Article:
There’s talk about the potential for a retroactive tax hike for capital gains. Is it possible? Yes. But is it likely? That question is much more difficult to answer.
Legally, the U.S. President and Congress hold the power to raise taxes retroactively, meaning that the increase could apply anytime during that same calendar year. The National Law Review points out that, in recent years, retroactive tax changes have occurred as late in the year as August. Those changes usually involve rate decreases, however, “which are typically easier to implement on a retroactive basis from a political standpoint,” while rate increases are generally scheduled to take effect in the coming year. But it’s not unheard of to declare a hefty retroactive tax hike late in the year. President Clinton did it in 1993.
The most dramatic tax changes usually occur after a 180-administration change, like the one we just experienced. So it’s no surprise that President Biden is calling for significant capital gains increases for income above $1 million, hoping to raise the capital gains rate at that level from 20% to 39.6%. But many were taken off guard by the May 2021 announcement that the increase would be implemented retroactively, with a potential start date as early as April 2021. Recent remarks from U.S. Treasury Security Janet Yellen that she doesn’t consider an April start date out of line don’t put concerns to rest. As MarketWatch reports, Treasury officials have noted the backdate proposal is meant to avoid sell-off activity ahead of the rate hike, which has happened before.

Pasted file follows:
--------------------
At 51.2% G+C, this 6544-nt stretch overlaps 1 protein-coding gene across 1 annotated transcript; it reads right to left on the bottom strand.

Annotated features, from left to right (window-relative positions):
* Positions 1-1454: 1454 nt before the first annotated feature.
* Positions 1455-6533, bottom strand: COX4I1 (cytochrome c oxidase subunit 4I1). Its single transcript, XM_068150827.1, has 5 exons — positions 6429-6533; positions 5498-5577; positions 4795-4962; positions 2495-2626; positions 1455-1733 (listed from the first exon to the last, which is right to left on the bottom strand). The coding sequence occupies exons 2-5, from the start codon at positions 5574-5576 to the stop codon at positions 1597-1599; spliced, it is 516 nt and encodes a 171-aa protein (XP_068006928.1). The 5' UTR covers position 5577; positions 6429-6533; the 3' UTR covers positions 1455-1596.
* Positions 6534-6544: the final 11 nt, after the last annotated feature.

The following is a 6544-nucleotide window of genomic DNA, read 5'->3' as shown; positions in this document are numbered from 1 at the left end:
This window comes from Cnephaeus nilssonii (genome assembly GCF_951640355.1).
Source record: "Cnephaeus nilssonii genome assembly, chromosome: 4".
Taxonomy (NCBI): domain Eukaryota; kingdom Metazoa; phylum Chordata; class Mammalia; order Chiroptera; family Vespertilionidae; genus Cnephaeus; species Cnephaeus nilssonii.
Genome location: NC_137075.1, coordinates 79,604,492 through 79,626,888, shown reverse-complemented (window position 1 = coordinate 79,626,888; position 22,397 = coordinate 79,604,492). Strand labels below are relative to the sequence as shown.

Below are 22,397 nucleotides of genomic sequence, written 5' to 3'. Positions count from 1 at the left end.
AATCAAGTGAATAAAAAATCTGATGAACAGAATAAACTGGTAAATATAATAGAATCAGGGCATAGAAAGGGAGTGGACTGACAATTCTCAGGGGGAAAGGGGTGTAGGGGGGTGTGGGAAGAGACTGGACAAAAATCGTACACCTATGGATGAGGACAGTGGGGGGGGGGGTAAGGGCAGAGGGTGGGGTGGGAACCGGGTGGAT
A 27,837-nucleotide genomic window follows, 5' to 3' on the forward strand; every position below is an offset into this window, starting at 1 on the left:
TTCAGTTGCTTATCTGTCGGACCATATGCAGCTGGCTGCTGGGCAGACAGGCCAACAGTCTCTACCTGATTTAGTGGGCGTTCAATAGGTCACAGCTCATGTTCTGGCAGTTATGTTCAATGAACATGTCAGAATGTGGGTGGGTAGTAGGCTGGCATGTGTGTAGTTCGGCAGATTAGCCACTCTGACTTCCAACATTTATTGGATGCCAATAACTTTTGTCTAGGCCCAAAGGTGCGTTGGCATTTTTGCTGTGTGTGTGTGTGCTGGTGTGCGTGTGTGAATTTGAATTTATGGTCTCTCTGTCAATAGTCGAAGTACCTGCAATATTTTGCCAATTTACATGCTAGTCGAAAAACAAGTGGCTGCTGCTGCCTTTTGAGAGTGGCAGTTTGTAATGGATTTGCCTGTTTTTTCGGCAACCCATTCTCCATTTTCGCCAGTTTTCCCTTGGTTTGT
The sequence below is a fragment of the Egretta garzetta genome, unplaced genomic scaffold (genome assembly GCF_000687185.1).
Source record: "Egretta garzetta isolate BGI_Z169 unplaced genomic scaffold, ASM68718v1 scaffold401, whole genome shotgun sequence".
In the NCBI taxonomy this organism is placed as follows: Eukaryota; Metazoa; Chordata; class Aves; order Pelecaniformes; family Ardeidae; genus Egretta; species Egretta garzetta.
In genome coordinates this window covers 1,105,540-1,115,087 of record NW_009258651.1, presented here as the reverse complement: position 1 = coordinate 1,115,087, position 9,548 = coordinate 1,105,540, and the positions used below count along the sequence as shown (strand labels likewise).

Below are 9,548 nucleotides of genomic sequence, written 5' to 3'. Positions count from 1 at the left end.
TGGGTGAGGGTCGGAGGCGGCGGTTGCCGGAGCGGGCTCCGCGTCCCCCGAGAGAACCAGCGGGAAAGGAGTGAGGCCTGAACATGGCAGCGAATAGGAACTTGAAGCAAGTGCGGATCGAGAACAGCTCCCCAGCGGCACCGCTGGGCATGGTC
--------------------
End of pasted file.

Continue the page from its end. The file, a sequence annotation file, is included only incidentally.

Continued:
In this situation, though, what President Biden wants and what Congress will be willing to approve may differ significantly. Forbes contributor Jeffrey Levine explains that dynamic more in his article here, in which he points out that “as retroactive changes to the Tax Code are particularly unpopular, the likelihood of at least one Senate Democrat not being comfortable supporting such a change is extremely high.”
What’s clear is that a capital gains tax hike is almost certainly on its way. If not retroactively, then likely by January 1, 2022. As MarketWatch points out, the change primarily affects those households with income of $1 million or more. With everything else uncertain, those who have had or could potentially gain even marginally above that threshold in 2021—including through the sale of investments or other personal or business assets—should take note.
“Simply put, if you’re the owner of highly appreciated assets, the best time to begin planning for the potential changes to the capital gains rate was yesterday. The next best time is today,” Levine concludes.
And remember that the capital gains hike isn’t the only tax increase proposed for the near future. Others—which will likely not be introduced retroactively but, instead, for 2022 and beyond—include increasing the top marginal income tax rate for high earners, introducing a capital gains tax on property transferred by gift or by inheritance, and increasing the corporate tax rate. Feel free to contact us with questions.